And the people are happy. I learnt that one of the governors said we will be stoned if we crossed over to APC. Let me tell you, in my political history, I have never seen a decision that is popular with my people than the one I have taken. We are in APC to strengthen democracy. I want to be respected while I win election or when I am appointed into an office. At the same time, I want to be respected when I am out of office. That is why I resigned from NDDC when I realised they were doing the wrong thing.

But are you sure you can get the kind of respect you are talking about from the APC?
They will and have to respect us because they have realised that they cannot do it all alone. They want to win election and they need us to be able to do so. Right from the time they started talking with us, they have shown respect. They realised they need us. We also realised that these are the people we want. They can form a formidable party to win election and challenge anti-people forces.

But are you not afraid the Presidency can use its might and move against you and the other four governors?
The agencies of government are made up of human beings who are Nigerians.

They know what this country is passing through. If we move the way we are going now, and, unless things change, everybody would know that the country is broke. I don’t care what is done. I am not afraid to speak the truth. Politicians must be on their toes and nobody should sit down and claim that all is well. The issue we are in now is that of those going into APC and those not going. But let me tell you that in a short while you will see a mass of Nigerians flocking into the APC. I am not afraid. I don’t see any decision I have taken in recent years that I so strongly believed in like this APC. And I believe that it is a step in the right direction that will help this country. The only disadvantage I see in the whole thing is that a few people are benefitting from the system and they are so few. The Nigerian government should be a government for everybody and not a handful of selected individuals.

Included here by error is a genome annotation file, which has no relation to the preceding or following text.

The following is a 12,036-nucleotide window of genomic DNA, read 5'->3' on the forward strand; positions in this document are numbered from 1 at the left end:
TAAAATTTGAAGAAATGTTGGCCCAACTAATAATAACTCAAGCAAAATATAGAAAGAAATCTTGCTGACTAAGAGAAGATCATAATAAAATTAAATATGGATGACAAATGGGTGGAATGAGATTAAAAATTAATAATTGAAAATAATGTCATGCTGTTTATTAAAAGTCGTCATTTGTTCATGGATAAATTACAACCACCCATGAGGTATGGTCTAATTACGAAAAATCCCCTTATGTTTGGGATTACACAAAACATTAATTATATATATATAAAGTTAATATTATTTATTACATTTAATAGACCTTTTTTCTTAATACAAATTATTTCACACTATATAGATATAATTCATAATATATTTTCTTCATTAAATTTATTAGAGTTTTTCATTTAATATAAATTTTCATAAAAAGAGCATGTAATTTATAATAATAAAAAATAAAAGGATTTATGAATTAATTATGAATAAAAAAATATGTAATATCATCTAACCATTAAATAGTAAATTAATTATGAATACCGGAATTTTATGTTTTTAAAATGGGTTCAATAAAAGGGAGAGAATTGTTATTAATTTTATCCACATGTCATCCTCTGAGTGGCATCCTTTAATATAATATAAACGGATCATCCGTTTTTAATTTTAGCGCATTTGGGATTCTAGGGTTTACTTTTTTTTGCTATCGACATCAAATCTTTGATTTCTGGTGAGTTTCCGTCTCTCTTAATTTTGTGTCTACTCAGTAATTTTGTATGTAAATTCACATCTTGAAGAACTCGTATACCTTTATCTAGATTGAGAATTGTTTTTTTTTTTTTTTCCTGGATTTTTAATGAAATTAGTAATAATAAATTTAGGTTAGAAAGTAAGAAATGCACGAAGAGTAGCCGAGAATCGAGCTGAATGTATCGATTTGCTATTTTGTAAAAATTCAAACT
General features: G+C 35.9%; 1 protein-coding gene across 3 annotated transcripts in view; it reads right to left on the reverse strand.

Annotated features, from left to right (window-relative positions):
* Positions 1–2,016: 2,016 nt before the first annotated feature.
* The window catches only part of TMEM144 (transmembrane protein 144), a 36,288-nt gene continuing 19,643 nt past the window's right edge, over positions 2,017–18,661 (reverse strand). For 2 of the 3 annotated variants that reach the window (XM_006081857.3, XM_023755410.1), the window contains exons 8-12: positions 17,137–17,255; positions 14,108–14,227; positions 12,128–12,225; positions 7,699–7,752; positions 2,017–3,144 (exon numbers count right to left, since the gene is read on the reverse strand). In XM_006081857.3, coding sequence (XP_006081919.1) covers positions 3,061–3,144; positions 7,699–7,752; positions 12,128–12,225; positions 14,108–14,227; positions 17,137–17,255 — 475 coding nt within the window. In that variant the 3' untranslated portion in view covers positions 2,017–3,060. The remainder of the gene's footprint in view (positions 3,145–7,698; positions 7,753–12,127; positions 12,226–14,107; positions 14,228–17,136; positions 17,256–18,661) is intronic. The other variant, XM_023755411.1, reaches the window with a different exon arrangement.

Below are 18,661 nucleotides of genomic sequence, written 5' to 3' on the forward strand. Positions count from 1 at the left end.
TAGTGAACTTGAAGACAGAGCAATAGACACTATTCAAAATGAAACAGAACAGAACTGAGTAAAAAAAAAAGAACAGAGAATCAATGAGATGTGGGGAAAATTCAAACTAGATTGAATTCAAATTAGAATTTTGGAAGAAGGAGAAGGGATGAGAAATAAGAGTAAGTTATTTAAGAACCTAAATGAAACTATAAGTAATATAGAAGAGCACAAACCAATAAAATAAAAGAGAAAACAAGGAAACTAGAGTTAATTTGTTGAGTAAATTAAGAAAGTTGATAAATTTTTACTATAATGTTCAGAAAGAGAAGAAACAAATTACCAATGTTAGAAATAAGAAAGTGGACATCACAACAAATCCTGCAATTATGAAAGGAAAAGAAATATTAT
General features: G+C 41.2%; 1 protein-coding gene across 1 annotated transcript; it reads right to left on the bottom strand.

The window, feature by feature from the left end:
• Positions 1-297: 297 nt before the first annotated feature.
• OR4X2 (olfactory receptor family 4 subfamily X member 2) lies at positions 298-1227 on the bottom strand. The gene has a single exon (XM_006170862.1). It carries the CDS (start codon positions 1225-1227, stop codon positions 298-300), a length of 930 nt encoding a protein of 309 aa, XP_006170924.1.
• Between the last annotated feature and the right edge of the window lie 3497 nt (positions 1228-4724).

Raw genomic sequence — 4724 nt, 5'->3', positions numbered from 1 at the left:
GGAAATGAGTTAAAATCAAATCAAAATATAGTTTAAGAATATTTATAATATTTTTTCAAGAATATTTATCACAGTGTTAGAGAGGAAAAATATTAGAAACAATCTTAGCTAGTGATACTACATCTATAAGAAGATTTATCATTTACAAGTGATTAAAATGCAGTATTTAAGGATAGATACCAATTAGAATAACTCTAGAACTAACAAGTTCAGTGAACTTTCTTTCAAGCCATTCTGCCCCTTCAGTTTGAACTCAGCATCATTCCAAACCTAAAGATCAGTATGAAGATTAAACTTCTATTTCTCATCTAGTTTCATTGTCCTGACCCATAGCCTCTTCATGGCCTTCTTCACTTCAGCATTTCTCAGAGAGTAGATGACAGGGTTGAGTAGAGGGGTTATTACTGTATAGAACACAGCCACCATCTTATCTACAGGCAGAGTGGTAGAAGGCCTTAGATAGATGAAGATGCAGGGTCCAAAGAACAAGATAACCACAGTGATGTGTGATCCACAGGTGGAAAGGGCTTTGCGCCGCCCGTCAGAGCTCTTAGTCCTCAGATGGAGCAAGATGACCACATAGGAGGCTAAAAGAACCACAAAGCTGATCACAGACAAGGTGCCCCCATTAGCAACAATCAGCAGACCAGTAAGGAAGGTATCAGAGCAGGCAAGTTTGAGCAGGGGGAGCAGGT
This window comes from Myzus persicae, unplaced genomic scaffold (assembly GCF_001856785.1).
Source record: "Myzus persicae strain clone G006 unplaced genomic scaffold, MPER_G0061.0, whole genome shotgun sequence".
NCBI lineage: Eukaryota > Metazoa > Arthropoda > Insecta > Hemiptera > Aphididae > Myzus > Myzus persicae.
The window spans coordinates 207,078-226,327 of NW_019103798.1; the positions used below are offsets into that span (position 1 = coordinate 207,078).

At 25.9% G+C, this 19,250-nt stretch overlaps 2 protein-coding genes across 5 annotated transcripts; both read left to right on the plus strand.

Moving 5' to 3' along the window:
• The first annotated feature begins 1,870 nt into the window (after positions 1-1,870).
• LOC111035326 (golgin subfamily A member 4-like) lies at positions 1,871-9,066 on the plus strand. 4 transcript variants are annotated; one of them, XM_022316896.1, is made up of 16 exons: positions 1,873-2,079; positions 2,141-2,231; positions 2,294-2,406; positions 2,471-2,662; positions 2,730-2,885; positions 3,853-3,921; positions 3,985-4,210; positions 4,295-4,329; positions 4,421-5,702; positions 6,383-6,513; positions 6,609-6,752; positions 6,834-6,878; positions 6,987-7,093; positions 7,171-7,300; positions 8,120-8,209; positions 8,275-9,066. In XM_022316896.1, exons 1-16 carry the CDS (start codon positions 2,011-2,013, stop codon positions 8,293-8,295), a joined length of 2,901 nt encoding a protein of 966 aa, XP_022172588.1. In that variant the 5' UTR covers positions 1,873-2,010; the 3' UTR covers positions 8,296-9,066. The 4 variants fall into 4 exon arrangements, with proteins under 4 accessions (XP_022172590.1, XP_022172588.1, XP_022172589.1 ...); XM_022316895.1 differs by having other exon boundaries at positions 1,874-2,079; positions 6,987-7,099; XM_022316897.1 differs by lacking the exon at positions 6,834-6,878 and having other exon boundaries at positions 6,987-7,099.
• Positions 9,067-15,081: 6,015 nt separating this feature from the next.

Well, if the President calls me for a meeting, I would go as a member of APC and not as a PDP member. Even last (penultimate) Sunday, the President invited us and we were all in Abuja to honour his invitation but he refused to see us. We have never seen anything like that. He was in Abuja but refused to see the seven governors. Even if he was on a hospital bed, he could have called us to see him there and sympathise with him. But we were just a few metres away from the President in the Villa but he refused to see us. That is why we believe that certain persons are underestimating and not understanding the real situation on the ground but I think they will begin to learn their lessons from now on.

The rumour in town is that you in particular crossed over to the APC in order to actualise your presidential ambition, which the PDP cannot give you. Could this be the reason for your defection?

They are saying the same thing about all the seven governors. But let it be put on record that all the governors have the capacity and cognate experience to rule this country. I have never gone into any party with any mindset on any particular position. So I am not going to APC to be president or anything but to build the party and to ensure that it wins election in Kano and Nigeria. We are connected to many other states and we want to win elections. I am connected to every local government in this country. My impact will be felt anywhere because many of the people have worked closely with me in different capacities. You see, people underrated our capacity and our support base and that happened because if you surround yourself with my enemies, they will never allow you to see my good sides. And when we come out to play the politics of Kano, they will disappear; you will not see them.